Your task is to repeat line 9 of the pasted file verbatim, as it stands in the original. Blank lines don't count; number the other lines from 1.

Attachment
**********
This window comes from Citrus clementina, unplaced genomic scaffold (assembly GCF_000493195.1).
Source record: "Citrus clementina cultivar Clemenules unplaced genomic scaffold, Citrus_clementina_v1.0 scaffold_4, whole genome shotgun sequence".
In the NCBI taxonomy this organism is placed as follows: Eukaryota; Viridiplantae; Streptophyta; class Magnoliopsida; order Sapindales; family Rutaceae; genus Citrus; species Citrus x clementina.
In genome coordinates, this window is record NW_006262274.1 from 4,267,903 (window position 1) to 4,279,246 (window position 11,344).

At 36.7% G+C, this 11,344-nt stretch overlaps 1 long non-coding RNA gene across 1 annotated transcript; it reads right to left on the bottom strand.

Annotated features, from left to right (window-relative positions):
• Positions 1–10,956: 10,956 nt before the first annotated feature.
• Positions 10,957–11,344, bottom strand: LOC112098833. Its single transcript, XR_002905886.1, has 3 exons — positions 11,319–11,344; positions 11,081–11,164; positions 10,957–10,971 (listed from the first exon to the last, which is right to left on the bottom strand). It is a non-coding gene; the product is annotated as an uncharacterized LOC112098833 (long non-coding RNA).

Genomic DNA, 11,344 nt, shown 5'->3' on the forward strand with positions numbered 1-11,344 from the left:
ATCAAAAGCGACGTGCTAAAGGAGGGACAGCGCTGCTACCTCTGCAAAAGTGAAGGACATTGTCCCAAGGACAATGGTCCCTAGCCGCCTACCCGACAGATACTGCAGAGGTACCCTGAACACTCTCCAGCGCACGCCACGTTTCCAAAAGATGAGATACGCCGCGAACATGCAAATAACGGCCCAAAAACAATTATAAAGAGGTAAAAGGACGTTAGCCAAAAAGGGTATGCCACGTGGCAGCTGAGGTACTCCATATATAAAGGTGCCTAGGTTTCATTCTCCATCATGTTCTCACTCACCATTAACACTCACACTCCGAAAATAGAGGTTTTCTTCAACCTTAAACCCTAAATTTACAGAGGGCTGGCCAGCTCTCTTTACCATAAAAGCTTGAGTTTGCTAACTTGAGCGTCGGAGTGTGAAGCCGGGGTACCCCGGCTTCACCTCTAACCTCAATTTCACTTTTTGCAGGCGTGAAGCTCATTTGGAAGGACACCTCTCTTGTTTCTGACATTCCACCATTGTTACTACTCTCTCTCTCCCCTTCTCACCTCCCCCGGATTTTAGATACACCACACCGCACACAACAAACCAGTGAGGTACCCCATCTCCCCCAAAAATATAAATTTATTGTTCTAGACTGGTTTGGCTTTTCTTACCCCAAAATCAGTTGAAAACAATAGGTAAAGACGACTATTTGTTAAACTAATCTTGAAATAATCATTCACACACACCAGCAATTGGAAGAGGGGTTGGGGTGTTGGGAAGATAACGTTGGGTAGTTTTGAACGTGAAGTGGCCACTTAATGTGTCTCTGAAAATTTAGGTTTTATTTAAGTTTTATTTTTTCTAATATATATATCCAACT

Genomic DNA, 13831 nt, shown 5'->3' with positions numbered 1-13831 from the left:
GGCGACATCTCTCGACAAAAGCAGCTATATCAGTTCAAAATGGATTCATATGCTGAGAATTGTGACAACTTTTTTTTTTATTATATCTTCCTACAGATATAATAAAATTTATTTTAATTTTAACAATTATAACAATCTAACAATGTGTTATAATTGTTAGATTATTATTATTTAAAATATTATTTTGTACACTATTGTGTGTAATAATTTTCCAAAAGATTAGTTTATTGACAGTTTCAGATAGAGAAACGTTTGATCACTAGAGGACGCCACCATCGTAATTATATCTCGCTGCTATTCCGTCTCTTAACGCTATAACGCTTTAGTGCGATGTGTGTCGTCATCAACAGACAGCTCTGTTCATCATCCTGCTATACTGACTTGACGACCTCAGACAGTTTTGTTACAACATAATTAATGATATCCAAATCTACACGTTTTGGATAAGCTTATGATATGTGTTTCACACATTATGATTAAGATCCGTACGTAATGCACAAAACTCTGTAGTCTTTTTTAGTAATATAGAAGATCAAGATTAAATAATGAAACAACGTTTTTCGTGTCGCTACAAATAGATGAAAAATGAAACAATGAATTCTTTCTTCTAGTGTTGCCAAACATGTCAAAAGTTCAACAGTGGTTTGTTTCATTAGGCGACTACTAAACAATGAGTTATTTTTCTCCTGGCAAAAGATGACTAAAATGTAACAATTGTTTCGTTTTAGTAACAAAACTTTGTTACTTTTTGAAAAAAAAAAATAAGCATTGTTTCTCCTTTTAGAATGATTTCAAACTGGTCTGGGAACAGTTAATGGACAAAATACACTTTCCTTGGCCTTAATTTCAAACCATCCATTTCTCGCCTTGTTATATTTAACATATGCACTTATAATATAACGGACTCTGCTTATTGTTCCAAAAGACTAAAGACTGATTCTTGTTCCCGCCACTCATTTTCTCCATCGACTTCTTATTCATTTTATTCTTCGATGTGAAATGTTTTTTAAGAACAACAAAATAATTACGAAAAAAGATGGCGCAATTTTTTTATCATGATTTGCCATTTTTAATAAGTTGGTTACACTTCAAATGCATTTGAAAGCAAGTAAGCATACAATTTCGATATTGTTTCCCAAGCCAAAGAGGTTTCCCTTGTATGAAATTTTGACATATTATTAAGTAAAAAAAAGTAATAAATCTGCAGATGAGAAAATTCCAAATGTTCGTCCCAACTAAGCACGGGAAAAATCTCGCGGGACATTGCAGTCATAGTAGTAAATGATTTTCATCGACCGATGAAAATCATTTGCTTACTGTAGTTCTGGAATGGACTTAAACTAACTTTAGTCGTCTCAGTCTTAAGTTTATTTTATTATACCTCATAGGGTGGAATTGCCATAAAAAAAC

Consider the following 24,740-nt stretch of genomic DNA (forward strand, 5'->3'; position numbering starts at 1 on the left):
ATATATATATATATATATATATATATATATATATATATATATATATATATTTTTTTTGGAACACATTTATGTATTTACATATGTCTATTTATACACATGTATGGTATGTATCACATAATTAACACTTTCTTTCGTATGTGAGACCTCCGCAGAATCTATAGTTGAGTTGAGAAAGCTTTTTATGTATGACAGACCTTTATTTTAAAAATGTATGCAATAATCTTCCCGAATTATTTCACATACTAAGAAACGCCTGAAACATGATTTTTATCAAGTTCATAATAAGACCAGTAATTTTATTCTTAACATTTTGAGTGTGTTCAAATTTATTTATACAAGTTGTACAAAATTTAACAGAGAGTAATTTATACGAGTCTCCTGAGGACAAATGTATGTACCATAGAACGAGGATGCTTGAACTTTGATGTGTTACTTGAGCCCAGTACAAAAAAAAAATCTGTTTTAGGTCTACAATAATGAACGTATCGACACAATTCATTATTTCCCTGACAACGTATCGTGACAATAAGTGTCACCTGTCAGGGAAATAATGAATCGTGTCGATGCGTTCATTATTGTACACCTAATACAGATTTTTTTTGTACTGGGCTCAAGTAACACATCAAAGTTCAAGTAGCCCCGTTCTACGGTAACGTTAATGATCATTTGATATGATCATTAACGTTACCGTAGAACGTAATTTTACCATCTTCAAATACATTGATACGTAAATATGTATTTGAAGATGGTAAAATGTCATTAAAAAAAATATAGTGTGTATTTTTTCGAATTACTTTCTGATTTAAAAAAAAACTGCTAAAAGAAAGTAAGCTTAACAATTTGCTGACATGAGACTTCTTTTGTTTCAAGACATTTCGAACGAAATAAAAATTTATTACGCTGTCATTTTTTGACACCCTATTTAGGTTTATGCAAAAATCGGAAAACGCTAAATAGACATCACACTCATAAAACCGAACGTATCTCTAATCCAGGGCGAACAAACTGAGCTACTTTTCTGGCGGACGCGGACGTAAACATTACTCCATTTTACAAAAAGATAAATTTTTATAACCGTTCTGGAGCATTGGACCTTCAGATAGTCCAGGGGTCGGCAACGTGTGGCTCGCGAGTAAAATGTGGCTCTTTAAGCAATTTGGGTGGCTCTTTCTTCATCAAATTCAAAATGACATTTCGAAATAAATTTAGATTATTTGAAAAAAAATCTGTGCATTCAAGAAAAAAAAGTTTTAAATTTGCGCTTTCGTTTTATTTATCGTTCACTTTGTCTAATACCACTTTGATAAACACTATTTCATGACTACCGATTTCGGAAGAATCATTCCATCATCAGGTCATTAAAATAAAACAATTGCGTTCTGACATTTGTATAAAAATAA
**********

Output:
Genomic DNA, 11,344 nt, shown 5'->3' on the forward strand with positions numbered 1-11,344 from the left: